Climate mitigation recommendations for birds, people, and Governor Lamont

As part of the Governor's Council on Climate Change, Audubon offers expertise on wetlands, rivers, environmental funding

Rising global temperatures are a driving force behind Audubon’s on-the-ground work for birds and people in the state. On our coasts and in our forests, our priority initiatives aim to improve the resilience of natural ecosystems that are essential to our health and happiness.

This month, the Governor’s Council on Climate Change (“GC3”) is giving all of us in Connecticut an incredible chance to help determine how this work gets done at scale.
As a reminder, the GC3 was established following Governor Lamont's executive order strengthening Connecticut's efforts to mitigate climate change.

The GC3’s seven working groups have publicly released their reports for addressing the impact of climate change on people and nature, our infrastructure, and our economy. Written comments are being accepted via email to until 11:59pm on October 21, 2020.
Included in these are recommendations from participating Audubon experts: Leslie Kane, Director of Center Operations and Business Planning, Co-Chair of the Wetlands Sub-Group, Robert LaFrance, Policy Director, sitting on the Finance and Adaptation Committee, Eileen Fielding, Sharon Audubon Center Director, sitting on the Rivers sub-working group.

As of September 2020, recommendations from Audubon Connecticut's working group participants are as follows:


There are approximately 220,000 acres of wetlands in Connecticut, representing 7% of the land within the State. Wetlands play important roles in climate mitigation and adaptation, offering carbon sequestration and storage. In fact, salt marsh ecosystems can remove over 10X the amount of CO2 from the atmosphere per hectare than forests.
Audubon's recommendations for how healthy wetlands can help mitigate climate impacts include:
  • Encourage land and ocean management behaviors that support ecosystem services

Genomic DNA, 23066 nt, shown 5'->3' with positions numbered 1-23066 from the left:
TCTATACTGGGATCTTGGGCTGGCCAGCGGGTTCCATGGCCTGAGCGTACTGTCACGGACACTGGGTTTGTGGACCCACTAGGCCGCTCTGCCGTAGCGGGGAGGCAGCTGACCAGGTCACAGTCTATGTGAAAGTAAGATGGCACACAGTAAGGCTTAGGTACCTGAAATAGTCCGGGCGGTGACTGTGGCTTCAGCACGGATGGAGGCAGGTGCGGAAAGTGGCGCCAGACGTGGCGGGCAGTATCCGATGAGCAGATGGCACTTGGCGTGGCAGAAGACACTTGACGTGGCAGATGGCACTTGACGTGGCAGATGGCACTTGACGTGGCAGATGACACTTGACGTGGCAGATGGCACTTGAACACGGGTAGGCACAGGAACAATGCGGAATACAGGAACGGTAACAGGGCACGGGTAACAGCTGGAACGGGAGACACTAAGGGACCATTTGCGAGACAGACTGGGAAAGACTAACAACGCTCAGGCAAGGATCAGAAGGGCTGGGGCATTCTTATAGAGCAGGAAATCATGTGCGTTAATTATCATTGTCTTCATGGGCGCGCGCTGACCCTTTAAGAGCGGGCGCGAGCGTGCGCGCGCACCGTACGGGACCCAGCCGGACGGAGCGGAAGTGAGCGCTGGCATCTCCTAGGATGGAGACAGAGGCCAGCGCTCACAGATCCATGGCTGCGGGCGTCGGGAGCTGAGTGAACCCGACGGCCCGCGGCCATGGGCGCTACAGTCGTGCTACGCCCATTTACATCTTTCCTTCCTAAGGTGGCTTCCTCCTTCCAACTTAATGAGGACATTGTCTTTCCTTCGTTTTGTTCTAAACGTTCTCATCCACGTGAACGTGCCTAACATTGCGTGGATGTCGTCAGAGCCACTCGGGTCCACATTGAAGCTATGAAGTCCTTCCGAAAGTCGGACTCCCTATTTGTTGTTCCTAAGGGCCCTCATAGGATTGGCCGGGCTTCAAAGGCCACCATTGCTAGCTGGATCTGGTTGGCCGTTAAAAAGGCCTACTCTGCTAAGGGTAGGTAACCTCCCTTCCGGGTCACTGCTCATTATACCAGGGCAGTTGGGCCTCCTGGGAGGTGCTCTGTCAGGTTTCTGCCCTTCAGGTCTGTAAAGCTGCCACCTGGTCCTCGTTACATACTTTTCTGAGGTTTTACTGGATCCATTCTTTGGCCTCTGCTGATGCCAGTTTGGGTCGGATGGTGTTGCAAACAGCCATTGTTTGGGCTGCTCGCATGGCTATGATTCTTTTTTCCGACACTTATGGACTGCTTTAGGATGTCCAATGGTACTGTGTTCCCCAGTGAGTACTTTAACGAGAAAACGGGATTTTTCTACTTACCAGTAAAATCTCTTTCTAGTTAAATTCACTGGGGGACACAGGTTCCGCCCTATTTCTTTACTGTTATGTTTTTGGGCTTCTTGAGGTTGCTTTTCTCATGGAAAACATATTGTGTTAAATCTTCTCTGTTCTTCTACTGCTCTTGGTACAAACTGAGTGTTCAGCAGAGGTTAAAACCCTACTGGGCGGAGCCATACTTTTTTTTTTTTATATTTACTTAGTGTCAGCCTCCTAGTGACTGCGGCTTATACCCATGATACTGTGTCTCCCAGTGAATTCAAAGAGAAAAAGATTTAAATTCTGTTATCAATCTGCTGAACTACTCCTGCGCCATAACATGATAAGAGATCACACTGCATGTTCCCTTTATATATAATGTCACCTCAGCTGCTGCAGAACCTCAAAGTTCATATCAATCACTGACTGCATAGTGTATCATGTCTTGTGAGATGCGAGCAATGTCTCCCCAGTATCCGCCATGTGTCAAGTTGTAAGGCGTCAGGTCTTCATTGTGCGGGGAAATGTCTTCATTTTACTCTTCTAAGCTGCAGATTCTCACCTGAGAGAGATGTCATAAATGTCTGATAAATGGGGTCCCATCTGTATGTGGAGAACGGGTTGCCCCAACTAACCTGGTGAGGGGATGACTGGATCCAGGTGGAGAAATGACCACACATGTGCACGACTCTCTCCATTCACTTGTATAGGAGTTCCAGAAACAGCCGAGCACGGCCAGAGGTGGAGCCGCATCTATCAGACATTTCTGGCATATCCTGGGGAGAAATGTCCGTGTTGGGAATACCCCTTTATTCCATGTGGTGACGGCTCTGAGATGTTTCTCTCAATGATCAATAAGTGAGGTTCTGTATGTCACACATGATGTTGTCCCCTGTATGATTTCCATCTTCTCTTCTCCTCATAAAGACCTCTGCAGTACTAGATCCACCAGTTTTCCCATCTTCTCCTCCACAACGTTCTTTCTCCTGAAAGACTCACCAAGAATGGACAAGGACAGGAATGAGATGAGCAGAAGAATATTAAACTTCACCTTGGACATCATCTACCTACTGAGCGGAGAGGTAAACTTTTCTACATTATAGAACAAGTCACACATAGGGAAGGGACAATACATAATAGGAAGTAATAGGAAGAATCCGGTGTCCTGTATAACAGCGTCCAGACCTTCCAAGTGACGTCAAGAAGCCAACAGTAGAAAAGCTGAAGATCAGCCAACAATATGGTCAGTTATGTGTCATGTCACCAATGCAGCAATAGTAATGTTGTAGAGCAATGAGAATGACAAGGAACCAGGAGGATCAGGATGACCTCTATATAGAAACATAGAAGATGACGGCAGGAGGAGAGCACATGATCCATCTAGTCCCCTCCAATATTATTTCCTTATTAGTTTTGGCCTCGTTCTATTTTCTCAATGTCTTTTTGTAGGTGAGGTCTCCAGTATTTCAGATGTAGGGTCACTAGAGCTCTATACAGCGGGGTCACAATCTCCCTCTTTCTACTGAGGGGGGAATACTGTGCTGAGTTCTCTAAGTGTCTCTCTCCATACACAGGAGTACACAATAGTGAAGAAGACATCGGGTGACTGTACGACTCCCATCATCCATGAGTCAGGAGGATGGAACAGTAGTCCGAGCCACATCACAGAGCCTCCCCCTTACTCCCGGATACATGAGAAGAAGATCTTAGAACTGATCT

• Advance regional research and modeling to guide conservation efforts
  • Educate and assist private landowners and developers in the management of their lands to minimize impacts to wetlands and reduce risk from climate change.
  • Implement new or modified policies that would encourage appropriate land use and reduce repetitive losses


Audubon's strategies for adapting to climate change and providing financing opportunities include:
Building the governance structure to allow for effective and efficient financing and funding.  Some examples include:
  • Increasing Connecticut’s capacity and competitiveness for securing federal funds for resilience
  • Creating a central governance authority for the funding, financing and operations of resilience infrastructure projects
  • Requiring the disclosure of physical and transitional climate risks at the state and municipal level
Generating revenue sources to pay for resilience projects and programs.  Some examples include:
  • Establishing ‘resilience fees’ to provide revenue sources for resilience and adaptation funds and matching funds for grants.  Resilience fee options include:
    • Transaction Fee -Municipal Conveyance Fee
    • Increase funding for Community Investment Act (CIA) 
    • Create guidance to use Tax Increment Financing (TIF) Districts for resilience
    • Promote the bundling of climate resilience and adaptation measures into Energy Savings Performance Contracts (ESPCs)